Accessory Obturator Artery

The obturator artery arises from the anterior trunk of the internal iliac artery. It descends on the lateral pelvic wall to the upper margin of the obturator foramen, where it exits the pelvis (with the obturator nerve and vein) via the obturator canal. The obturator artery divides into anterior and posterior branches. Within the pelvis the obturator artery supplies the iliac fossa, the iliacus muscle, and the bladder. Outside the pelvis the anterior branch supplies the: obturator externus, pectineus, femoral adductors, and gracilis muscles. Its posterior branch supplies those muscles attached to the ischial tuberosity. An acetabular branch enters the acetabular notch to supply the ligament of the femoral head.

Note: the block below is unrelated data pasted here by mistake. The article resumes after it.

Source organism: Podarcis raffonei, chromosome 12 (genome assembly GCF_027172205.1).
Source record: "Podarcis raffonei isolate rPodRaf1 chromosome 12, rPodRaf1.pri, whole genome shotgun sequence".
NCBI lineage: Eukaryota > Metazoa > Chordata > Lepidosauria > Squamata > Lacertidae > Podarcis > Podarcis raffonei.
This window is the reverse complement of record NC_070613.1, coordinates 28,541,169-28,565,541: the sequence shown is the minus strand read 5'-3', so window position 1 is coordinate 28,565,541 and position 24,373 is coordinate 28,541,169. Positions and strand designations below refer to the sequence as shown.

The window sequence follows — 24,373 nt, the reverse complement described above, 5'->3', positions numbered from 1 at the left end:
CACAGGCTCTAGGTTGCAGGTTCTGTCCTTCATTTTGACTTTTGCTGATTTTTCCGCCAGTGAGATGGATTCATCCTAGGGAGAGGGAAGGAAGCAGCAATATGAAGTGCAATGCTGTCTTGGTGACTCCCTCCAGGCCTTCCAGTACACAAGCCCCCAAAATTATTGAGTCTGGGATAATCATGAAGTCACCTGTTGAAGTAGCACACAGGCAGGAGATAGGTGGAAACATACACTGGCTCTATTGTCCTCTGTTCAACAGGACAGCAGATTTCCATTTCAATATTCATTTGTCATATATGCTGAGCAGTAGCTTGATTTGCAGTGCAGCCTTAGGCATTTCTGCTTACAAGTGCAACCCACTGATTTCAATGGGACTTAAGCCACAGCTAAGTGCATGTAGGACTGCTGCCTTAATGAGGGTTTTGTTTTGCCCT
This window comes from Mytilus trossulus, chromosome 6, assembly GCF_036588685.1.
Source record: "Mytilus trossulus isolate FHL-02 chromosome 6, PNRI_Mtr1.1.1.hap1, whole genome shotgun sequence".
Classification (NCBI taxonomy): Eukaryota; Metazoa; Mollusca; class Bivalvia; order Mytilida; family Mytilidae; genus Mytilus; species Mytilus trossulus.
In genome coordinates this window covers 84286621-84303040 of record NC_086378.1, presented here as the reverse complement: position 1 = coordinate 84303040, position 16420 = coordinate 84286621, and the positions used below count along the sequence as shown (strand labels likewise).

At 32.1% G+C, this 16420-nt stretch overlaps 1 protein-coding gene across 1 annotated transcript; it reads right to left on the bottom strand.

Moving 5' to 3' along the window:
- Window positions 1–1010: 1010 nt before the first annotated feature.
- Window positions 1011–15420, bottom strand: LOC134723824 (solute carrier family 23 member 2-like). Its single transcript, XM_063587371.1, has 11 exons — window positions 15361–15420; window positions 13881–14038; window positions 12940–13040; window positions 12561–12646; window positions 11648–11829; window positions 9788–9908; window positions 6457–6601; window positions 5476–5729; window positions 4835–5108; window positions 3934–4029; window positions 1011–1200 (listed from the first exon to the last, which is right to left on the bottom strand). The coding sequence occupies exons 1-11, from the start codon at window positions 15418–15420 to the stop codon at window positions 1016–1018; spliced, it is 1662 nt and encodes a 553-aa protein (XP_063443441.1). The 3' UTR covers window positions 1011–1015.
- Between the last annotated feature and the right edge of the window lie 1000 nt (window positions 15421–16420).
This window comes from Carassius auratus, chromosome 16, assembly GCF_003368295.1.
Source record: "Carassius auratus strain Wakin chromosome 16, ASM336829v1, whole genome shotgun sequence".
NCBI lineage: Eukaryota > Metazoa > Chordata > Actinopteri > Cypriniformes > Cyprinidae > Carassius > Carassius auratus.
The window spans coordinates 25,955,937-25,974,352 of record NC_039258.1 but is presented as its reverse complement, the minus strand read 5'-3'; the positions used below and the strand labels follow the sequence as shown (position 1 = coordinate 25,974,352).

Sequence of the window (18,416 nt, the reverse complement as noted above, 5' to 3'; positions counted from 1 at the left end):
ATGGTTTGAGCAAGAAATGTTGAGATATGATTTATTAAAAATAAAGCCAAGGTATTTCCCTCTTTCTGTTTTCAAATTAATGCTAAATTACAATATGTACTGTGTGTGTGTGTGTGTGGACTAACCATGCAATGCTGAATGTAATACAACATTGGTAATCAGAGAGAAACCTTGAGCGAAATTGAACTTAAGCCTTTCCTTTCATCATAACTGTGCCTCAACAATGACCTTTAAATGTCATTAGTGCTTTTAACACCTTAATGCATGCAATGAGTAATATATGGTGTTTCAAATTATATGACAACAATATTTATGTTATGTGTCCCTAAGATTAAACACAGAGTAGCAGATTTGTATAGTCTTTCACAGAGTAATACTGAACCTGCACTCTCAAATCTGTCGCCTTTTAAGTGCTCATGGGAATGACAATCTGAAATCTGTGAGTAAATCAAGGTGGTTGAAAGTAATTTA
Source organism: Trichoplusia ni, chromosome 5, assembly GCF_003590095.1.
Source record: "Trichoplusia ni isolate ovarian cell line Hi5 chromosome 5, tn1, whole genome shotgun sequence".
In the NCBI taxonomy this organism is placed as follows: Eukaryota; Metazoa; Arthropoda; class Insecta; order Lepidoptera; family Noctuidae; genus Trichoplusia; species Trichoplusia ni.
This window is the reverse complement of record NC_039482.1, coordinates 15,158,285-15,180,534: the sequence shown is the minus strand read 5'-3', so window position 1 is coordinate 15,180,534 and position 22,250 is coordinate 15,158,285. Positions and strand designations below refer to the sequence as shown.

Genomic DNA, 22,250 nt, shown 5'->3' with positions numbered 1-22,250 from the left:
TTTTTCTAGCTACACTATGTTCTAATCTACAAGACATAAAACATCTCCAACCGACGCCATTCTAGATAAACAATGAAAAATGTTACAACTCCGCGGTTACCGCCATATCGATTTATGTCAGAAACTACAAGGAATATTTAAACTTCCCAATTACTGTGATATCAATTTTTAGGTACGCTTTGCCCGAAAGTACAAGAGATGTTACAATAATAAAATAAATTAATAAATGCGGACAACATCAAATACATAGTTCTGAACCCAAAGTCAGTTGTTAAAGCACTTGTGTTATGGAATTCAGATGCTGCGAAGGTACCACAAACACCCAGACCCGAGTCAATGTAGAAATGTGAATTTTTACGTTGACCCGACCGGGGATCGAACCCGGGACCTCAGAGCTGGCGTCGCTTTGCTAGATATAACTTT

In an appreciable number of cases (30%) the obturator artery arises primarily or entirely from the inferior epigastric or the external iliac arteries, to become the Accessory or Abnormal Obturator artery. An obturator artery of anomalous origin may have a very close but unpredictable relation to a femoral hernia. If a hernia medially displaces an accessory obturator artery (in relation to the femoral ring), it is at greater risk of injury when the lacunar ligament is incised to release the hernia.